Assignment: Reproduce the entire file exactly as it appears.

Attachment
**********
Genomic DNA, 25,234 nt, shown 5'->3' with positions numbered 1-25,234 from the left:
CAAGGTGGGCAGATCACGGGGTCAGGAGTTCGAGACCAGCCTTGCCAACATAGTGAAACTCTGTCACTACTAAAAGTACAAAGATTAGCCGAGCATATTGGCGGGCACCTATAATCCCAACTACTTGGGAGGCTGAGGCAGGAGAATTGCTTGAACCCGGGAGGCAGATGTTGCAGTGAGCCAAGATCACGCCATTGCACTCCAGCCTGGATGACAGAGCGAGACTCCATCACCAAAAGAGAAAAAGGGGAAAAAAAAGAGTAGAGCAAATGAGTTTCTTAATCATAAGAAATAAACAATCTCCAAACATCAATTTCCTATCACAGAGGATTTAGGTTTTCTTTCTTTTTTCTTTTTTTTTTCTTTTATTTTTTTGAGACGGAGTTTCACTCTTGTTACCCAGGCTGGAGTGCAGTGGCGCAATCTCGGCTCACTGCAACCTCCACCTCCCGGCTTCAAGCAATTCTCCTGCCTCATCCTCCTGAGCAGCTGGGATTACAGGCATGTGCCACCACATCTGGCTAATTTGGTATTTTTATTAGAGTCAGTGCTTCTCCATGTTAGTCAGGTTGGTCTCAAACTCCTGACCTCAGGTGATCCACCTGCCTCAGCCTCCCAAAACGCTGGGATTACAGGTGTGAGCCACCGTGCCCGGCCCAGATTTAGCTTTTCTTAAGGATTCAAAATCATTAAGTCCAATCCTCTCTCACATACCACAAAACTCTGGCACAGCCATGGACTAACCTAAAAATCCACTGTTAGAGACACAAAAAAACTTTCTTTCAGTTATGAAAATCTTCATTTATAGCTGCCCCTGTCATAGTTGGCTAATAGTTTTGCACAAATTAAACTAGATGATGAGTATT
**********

Genomic DNA, 25,234 nt, shown 5'->3' with positions numbered 1-25,234 from the left:
CAAGGTGGGCAGATCACGGGGTCAGGAGTTCGAGACCAGCCTTGCCAACATAGTGAAACTCTGTCACTACTAAAAGTACAAAGATTAGCCGAGCATATTGGCGGGCACCTATAATCCCAACTACTTGGGAGGCTGAGGCAGGAGAATTGCTTGAACCCGGGAGGCAGATGTTGCAGTGAGCCAAGATCACGCCATTGCACTCCAGCCTGGATGACAGAGCGAGACTCCATCACCAAAAGAGAAAAAGGGGAAAAAAAAGAGTAGAGCAAATGAGTTTCTTAATCATAAGAAATAAACAATCTCCAAACATCAATTTCCTATCACAGAGGATTTAGGTTTTCTTTCTTTTTTCTTTTTTTTTTCTTTTATTTTTTTGAGACGGAGTTTCACTCTTGTTACCCAGGCTGGAGTGCAGTGGCGCAATCTCGGCTCACTGCAACCTCCACCTCCCGGCTTCAAGCAATTCTCCTGCCTCATCCTCCTGAGCAGCTGGGATTACAGGCATGTGCCACCACATCTGGCTAATTTGGTATTTTTATTAGAGTCAGTGCTTCTCCATGTTAGTCAGGTTGGTCTCAAACTCCTGACCTCAGGTGATCCACCTGCCTCAGCCTCCCAAAACGCTGGGATTACAGGTGTGAGCCACCGTGCCCGGCCCAGATTTAGCTTTTCTTAAGGATTCAAAATCATTAAGTCCAATCCTCTCTCACATACCACAAAACTCTGGCACAGCCATGGACTAACCTAAAAATCCACTGTTAGAGACACAAAAAAACTTTCTTTCAGTTATGAAAATCTTCATTTATAGCTGCCCCTGTCATAGTTGGCTAATAGTTTTGCACAAATTAAACTAGATGATGAGTATT